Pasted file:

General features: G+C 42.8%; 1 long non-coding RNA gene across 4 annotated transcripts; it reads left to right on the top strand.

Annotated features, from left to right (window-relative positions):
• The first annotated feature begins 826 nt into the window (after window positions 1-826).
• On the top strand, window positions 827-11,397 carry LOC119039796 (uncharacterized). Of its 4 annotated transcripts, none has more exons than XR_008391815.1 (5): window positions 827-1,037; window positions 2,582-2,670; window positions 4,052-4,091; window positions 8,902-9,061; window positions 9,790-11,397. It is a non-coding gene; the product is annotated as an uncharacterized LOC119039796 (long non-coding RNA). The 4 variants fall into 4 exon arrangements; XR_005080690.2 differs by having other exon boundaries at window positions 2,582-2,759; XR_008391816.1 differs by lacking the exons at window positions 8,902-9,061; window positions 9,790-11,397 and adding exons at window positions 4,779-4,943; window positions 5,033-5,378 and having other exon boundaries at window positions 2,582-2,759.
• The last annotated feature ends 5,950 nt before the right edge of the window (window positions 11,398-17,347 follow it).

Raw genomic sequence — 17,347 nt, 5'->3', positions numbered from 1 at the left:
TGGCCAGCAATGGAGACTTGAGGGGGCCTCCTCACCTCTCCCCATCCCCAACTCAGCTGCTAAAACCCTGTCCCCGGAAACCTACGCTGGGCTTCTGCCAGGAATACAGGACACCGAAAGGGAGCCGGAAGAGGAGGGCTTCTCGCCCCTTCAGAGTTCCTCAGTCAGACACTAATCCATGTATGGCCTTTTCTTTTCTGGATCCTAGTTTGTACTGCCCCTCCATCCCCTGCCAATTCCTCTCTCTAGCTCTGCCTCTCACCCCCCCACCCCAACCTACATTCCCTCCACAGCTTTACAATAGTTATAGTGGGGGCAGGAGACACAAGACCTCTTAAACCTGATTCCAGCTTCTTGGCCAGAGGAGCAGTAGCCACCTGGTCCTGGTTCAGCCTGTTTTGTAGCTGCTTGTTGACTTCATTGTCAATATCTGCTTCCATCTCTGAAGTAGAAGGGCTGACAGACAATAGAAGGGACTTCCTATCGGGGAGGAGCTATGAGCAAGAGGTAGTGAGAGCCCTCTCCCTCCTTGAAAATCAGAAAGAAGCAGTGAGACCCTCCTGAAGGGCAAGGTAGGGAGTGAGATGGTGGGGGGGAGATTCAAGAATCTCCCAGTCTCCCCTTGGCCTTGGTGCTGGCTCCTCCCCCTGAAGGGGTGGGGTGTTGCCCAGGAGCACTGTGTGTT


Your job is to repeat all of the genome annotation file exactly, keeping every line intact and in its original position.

General features: G+C 42.8%; 1 long non-coding RNA gene across 4 annotated transcripts; it reads left to right on the top strand.

Annotated features, from left to right (window-relative positions):
• The first annotated feature begins 826 nt into the window (after window positions 1-826).
• On the top strand, window positions 827-11,397 carry LOC119039796 (uncharacterized). Of its 4 annotated transcripts, none has more exons than XR_008391815.1 (5): window positions 827-1,037; window positions 2,582-2,670; window positions 4,052-4,091; window positions 8,902-9,061; window positions 9,790-11,397. It is a non-coding gene; the product is annotated as an uncharacterized LOC119039796 (long non-coding RNA). The 4 variants fall into 4 exon arrangements; XR_005080690.2 differs by having other exon boundaries at window positions 2,582-2,759; XR_008391816.1 differs by lacking the exons at window positions 8,902-9,061; window positions 9,790-11,397 and adding exons at window positions 4,779-4,943; window positions 5,033-5,378 and having other exon boundaries at window positions 2,582-2,759.
• The last annotated feature ends 5,950 nt before the right edge of the window (window positions 11,398-17,347 follow it).

Raw genomic sequence — 17,347 nt, 5'->3', positions numbered from 1 at the left:
TGGCCAGCAATGGAGACTTGAGGGGGCCTCCTCACCTCTCCCCATCCCCAACTCAGCTGCTAAAACCCTGTCCCCGGAAACCTACGCTGGGCTTCTGCCAGGAATACAGGACACCGAAAGGGAGCCGGAAGAGGAGGGCTTCTCGCCCCTTCAGAGTTCCTCAGTCAGACACTAATCCATGTATGGCCTTTTCTTTTCTGGATCCTAGTTTGTACTGCCCCTCCATCCCCTGCCAATTCCTCTCTCTAGCTCTGCCTCTCACCCCCCCACCCCAACCTACATTCCCTCCACAGCTTTACAATAGTTATAGTGGGGGCAGGAGACACAAGACCTCTTAAACCTGATTCCAGCTTCTTGGCCAGAGGAGCAGTAGCCACCTGGTCCTGGTTCAGCCTGTTTTGTAGCTGCTTGTTGACTTCATTGTCAATATCTGCTTCCATCTCTGAAGTAGAAGGGCTGACAGACAATAGAAGGGACTTCCTATCGGGGAGGAGCTATGAGCAAGAGGTAGTGAGAGCCCTCTCCCTCCTTGAAAATCAGAAAGAAGCAGTGAGACCCTCCTGAAGGGCAAGGTAGGGAGTGAGATGGTGGGGGGGAGATTCAAGAATCTCCCAGTCTCCCCTTGGCCTTGGTGCTGGCTCCTCCCCCTGAAGGGGTGGGGTGTTGCCCAGGAGCACTGTGTGTT